Over the past few weeks, I have been working with brands as we slowly “unlock” our cities or at least try to.
From retail to real estate, food to fashion two fundamental questions remain the same across brands:
a. Communicate that it’s safe / safer now to venture out or visit them
b. It’s time to purchase from us
I think what’s clear is the need for empathy & understanding on the brands behalf and the acknowledgement that things are most likely not going to be the same for a while. Most of us don’t know what the future holds and how the scenarios will pan out. Whether we will go back to how things were or is this the new normal.
The pandemic has however leapfrogged our behaviours across several years — what would have taken us a while to adopt — has now occurred in a couple of months. Even though video conferencing was available as a tech for quite sometime — the efficiency and convenience of it — and the fact that it works has catapulted it into our daily lives.
For me personally — the fact that I don’t have to waste time in traffic or the dreaded day trip routine of early morning and late night flights — has been a revelation of using technology to become a lot more efficient.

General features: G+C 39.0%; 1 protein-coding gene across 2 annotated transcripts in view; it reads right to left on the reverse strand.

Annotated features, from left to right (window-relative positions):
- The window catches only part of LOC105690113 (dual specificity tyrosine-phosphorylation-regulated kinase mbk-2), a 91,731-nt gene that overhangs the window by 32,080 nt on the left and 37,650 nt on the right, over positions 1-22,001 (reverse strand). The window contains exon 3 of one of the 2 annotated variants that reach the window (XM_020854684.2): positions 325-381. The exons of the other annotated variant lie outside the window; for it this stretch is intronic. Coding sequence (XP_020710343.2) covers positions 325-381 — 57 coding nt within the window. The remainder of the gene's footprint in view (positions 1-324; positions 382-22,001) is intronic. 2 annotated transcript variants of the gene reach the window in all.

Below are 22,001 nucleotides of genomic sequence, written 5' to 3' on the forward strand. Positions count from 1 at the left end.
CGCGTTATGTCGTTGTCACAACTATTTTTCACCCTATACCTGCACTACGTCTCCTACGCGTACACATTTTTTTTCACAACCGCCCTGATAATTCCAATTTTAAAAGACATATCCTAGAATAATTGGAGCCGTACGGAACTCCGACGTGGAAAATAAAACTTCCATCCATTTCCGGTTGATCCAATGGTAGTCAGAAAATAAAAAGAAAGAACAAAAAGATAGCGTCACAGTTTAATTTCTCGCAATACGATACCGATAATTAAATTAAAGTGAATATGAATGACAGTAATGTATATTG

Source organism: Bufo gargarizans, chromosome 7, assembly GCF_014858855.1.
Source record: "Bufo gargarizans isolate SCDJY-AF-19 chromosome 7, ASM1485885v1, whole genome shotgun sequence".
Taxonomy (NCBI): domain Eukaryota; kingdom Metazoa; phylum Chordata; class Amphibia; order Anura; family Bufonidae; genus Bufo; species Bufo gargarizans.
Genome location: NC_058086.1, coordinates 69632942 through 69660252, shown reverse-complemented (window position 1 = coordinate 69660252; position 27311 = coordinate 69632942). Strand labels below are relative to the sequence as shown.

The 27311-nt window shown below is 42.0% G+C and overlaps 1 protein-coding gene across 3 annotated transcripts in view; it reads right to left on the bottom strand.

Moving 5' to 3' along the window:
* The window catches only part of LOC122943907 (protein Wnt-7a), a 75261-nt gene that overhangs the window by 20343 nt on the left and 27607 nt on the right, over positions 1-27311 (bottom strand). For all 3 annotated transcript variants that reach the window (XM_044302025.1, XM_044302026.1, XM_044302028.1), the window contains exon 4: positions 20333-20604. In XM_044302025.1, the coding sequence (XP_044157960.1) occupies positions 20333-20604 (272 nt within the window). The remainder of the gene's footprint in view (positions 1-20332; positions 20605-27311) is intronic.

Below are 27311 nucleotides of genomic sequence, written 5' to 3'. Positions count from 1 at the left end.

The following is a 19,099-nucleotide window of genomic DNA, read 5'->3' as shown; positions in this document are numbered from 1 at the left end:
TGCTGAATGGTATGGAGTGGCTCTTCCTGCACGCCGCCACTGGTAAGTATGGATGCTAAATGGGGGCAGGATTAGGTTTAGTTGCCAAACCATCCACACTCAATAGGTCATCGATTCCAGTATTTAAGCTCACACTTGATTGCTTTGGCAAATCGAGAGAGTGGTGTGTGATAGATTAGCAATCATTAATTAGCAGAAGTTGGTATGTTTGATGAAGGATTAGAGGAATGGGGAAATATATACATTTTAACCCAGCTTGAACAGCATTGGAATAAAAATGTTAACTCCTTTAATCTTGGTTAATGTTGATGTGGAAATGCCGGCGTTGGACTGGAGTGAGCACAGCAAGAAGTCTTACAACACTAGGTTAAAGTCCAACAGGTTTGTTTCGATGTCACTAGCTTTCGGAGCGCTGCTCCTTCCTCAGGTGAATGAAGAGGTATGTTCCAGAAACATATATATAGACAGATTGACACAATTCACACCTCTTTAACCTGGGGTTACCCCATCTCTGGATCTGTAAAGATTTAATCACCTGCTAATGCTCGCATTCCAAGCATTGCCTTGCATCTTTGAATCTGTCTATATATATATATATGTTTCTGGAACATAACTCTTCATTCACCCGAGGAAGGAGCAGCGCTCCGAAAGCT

Similarly our habits as consumers and buyers — or rather participants in the economy has also changed dramatically. For “retail therapy” — would I prefer the convenience of a browser or a standing in a queue for the trial room? If this was question asked a couple of months ago — the answer would definitely have been different.
I think this is an opportunity for brands and organisations to ask really tough questions about their purpose and why consumers would really purchase from them.
What would we feel about going to the mall when apart from the security — we have a infrared gun pointed to our head? What does a sales office experience look like when the receptionist is wearing a mask? What would a dining experience feel like if I saw the chef not wearing a mask?
I suspect that a lot of these questions would lead to a similar path — that brands need to search for and find out how they connect with their consumers at a human and a deeper level. Malls for example are not just places to shop — but places to meet and connect where the parking is clean and hygienic washrooms are available. The sales office experience is often not a sales experience but a way for customers to visualise what their potential life could look like. Our favourite neighbourhood restaurant is not just a dining but a social experience that delivery will never be able to replace.
As services resume and we stagger back to a new normal or the old one, I would hope that we ask these questions and examine them deeply. I know I will be doing the same with the brands that I work with and I hope the journey to those finding those answers leads somewhere better and somewhere new.